NOW Calls for Action on Military Misconduct

Vice President-Membership Karen Johnson with VMI's first year female cadetsA beaming NOW Vice President-Membership Karen Johnson is pictured here with several of the Virginia Military Institute's first-year female cadets, whose cause she championed in media interviews, speeches and an amicus brief. Photo by Angie Dickson.

by Lisa Bennett-Haigney,
Managing Editor

The past year has brought to light, yet again, what many service women have long known military service can be tough. Not just because of the grueling demands, but also due to frequent experiences of sexual harassment, abuse and discrimination.

From young trainees at a basic training camp in Maryland to career service women working with the Army's top enlisted soldier to thousands who called a now-defunct harassment hotline, military women are coming forward in record numbers with serious allegations of sexual misconduct.

As each new story surfaced, NOW demanded the military take immediate action and institute "zero tolerance" for harassment and discrimination. NOW Vice President-Membership Karen Johnson has been a tireless advocate for an outside investigation of military abuse. She has also spoken out against the use of sleazy tactics that further victimize the women who file complaints.

Sgt. Maj. Gene McKinney, stripped of his title as sergeant major of the Army after it was ruled he would face court-martial on 20 charges of sexual misconduct brought by six service women, has used this "nuts or sluts" strategy in his defense. During the preliminary hearing, McKinney's attorneys questioned the women at length about prior sexual activity, personal family matters and sexual orientation. In an appearance on CNN's Larry King Live, one of the attorneys named the women and asked soldiers watching to call him with information about the women.

"Lesbian-baiting is used to portray women as man-haters who make up stories," Johnson said. "It is used to discredit the woman's testimony and to scare away other women from reporting abuse. In the military this threat has extra ammunition, because it can also mean losing your job, your career, your pension."

McKinney's trial starts Jan. 6, and NOW plans to continue monitoring the practices of his legal team inside and outside the courtroom.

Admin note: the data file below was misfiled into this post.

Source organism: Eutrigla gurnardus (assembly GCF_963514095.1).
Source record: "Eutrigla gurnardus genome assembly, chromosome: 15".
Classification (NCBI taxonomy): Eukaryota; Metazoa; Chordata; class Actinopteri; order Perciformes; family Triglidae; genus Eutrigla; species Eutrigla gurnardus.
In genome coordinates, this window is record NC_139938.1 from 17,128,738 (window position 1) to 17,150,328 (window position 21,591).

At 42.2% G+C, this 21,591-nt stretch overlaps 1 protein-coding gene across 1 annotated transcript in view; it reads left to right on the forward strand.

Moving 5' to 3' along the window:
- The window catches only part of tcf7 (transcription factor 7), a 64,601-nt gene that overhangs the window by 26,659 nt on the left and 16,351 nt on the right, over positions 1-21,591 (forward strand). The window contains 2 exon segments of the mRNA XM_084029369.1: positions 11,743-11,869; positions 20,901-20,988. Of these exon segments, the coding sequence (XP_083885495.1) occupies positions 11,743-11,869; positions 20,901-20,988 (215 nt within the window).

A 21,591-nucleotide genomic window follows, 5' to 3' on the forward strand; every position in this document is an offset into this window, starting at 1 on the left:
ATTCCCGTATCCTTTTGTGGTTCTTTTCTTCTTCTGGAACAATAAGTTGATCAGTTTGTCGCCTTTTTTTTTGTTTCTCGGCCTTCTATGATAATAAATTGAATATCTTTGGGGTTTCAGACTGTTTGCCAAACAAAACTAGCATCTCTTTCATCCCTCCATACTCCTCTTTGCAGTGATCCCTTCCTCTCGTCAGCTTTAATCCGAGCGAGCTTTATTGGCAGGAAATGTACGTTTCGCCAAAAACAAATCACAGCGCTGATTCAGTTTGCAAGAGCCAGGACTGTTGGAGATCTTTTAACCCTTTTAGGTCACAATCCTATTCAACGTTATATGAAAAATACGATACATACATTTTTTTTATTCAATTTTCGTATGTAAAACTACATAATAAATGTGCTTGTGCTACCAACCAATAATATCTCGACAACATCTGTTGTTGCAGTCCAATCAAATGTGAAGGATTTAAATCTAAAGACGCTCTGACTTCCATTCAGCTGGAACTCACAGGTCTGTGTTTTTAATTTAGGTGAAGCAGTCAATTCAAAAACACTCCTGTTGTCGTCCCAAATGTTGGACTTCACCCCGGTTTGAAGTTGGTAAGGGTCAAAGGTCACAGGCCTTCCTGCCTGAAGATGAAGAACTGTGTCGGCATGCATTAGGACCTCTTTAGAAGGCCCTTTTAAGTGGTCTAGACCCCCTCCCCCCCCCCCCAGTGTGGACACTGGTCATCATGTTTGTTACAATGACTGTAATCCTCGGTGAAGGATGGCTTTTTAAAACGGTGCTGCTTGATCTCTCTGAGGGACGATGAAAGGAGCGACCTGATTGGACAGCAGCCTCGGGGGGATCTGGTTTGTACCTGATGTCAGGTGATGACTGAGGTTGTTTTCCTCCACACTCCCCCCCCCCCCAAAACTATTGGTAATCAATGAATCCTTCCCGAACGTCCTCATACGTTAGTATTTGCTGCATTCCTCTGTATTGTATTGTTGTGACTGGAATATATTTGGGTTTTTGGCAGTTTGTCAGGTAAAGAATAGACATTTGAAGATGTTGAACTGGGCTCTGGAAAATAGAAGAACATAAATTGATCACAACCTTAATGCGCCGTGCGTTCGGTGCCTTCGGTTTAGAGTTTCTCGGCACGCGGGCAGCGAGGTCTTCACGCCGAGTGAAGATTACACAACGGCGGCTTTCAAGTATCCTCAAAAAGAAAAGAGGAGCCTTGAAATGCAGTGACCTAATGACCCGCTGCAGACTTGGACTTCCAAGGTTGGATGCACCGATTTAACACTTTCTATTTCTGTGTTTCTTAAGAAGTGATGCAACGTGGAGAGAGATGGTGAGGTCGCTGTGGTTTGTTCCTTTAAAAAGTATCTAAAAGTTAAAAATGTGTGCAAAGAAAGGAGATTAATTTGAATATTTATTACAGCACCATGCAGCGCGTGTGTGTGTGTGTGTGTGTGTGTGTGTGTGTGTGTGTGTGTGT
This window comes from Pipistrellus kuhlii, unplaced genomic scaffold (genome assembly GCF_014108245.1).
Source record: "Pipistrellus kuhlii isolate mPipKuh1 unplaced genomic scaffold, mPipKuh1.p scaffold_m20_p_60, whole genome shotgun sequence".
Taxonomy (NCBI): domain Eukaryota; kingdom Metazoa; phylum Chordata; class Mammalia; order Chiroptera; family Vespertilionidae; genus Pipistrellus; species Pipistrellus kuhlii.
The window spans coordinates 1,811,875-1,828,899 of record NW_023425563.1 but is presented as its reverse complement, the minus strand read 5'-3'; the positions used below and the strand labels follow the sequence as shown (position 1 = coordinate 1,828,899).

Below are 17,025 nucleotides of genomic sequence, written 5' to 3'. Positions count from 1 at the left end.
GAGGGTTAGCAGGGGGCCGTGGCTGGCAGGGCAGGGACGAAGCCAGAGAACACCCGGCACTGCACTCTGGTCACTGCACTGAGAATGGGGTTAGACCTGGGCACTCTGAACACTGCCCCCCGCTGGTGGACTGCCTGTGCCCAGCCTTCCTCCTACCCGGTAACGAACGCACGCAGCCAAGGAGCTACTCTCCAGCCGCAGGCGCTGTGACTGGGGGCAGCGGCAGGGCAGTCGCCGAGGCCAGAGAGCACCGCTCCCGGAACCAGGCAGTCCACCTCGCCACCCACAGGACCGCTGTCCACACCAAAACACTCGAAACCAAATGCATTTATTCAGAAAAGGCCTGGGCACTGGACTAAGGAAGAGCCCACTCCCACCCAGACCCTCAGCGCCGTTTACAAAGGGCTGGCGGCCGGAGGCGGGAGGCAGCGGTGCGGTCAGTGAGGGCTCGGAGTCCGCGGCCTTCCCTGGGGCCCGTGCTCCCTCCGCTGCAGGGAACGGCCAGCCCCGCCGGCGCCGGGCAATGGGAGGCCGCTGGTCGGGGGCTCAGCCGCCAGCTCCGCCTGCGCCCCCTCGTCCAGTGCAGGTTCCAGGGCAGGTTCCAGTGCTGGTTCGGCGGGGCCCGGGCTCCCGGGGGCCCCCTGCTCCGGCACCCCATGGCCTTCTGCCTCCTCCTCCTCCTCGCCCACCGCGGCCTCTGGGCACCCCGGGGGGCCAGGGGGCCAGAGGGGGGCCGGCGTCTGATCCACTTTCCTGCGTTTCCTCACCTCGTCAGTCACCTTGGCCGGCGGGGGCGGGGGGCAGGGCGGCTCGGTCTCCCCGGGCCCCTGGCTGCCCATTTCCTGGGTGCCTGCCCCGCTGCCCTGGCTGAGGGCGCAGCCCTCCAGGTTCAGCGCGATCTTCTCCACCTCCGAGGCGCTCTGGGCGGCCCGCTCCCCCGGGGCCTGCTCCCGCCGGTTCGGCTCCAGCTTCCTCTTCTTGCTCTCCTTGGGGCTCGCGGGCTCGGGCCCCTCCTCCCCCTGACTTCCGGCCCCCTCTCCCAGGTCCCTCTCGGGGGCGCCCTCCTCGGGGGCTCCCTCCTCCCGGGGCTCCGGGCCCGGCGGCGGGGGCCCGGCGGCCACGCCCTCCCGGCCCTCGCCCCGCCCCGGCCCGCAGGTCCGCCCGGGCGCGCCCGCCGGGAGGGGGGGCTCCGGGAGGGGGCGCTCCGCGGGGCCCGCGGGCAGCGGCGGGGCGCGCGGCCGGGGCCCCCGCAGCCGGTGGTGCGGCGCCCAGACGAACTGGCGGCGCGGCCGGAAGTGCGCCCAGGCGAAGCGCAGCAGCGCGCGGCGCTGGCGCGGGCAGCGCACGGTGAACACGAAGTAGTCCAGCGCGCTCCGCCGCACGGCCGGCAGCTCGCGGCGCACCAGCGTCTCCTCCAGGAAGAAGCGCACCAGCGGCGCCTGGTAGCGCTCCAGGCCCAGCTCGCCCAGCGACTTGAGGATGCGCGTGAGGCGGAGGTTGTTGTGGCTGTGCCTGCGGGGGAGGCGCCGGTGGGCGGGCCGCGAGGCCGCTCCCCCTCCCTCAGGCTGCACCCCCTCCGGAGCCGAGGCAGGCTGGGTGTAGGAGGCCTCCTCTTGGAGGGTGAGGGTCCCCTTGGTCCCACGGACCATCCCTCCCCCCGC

Studies Reveal Institutional Ills

The Army recently released an unprecedented study initiated, in part, because of the numerous charges of sexual abuse at its Aberdeen, Md., training base last year. The report reveals that 84 percent of Army women have experienced offensive and sexual behavior, unwanted sexual attention, coercion and/or assault. Fifty-one percent of the women surveyed said they faced job discrimination because of their sex. Women soldiers reported a low level of trust in the complaint system and a lack of faith in commanding officers to respond to harassment, allowing the environment to persist.

The study, conducted by a panel of senior Army officials and civilian military officials, surveyed 30,000 troops at 59 Army facilities worldwide. It is the most comprehensive report yet on the working relationships of women and men in the military.

A second study, commissioned by the Defense Department and conducted by Rand's National Defense Institute, discovered little progress toward gender equity in the military. In 1993 and 1994, Congress and the military's civilian leadership ordered nearly 48,000 combat-related jobs opened to women; however, less than two percent of those jobs have been filled by women since that time. Although enlisted men were shown to be in favor of integrating women into positions defined as combat, researchers found commanding officers reluctant to move women into these roles.

The Army has outlined steps to remedy its own findings, while Rep. Jane Harman, D-Calif., who requested the Rand study, has promised to push for hearings into why the military is blatantly denying women access to career-boosting jobs.

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